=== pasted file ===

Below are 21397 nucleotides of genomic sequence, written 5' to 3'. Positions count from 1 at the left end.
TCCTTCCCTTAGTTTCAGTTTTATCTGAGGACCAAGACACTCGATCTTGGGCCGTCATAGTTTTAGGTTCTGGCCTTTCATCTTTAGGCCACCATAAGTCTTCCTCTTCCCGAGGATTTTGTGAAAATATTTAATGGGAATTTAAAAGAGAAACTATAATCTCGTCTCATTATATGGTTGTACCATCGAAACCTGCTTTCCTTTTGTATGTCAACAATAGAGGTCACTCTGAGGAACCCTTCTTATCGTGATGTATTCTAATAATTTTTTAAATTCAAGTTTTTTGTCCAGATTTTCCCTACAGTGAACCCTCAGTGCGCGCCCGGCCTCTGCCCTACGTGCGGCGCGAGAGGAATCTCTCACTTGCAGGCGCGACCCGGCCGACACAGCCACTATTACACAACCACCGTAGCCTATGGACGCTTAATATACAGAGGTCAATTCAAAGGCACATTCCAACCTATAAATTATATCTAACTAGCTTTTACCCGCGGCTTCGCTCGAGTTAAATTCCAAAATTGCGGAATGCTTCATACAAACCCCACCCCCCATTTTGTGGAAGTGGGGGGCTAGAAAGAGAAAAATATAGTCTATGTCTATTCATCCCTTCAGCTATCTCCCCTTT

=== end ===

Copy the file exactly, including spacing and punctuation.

Below are 21397 nucleotides of genomic sequence, written 5' to 3'. Positions count from 1 at the left end.
TCCTTCCCTTAGTTTCAGTTTTATCTGAGGACCAAGACACTCGATCTTGGGCCGTCATAGTTTTAGGTTCTGGCCTTTCATCTTTAGGCCACCATAAGTCTTCCTCTTCCCGAGGATTTTGTGAAAATATTTAATGGGAATTTAAAAGAGAAACTATAATCTCGTCTCATTATATGGTTGTACCATCGAAACCTGCTTTCCTTTTGTATGTCAACAATAGAGGTCACTCTGAGGAACCCTTCTTATCGTGATGTATTCTAATAATTTTTTAAATTCAAGTTTTTTGTCCAGATTTTCCCTACAGTGAACCCTCAGTGCGCGCCCGGCCTCTGCCCTACGTGCGGCGCGAGAGGAATCTCTCACTTGCAGGCGCGACCCGGCCGACACAGCCACTATTACACAACCACCGTAGCCTATGGACGCTTAATATACAGAGGTCAATTCAAAGGCACATTCCAACCTATAAATTATATCTAACTAGCTTTTACCCGCGGCTTCGCTCGAGTTAAATTCCAAAATTGCGGAATGCTTCATACAAACCCCACCCCCCATTTTGTGGAAGTGGGGGGCTAGAAAGAGAAAAATATAGTCTATGTCTATTCATCCCTTCAGCTATCTCCCCTTT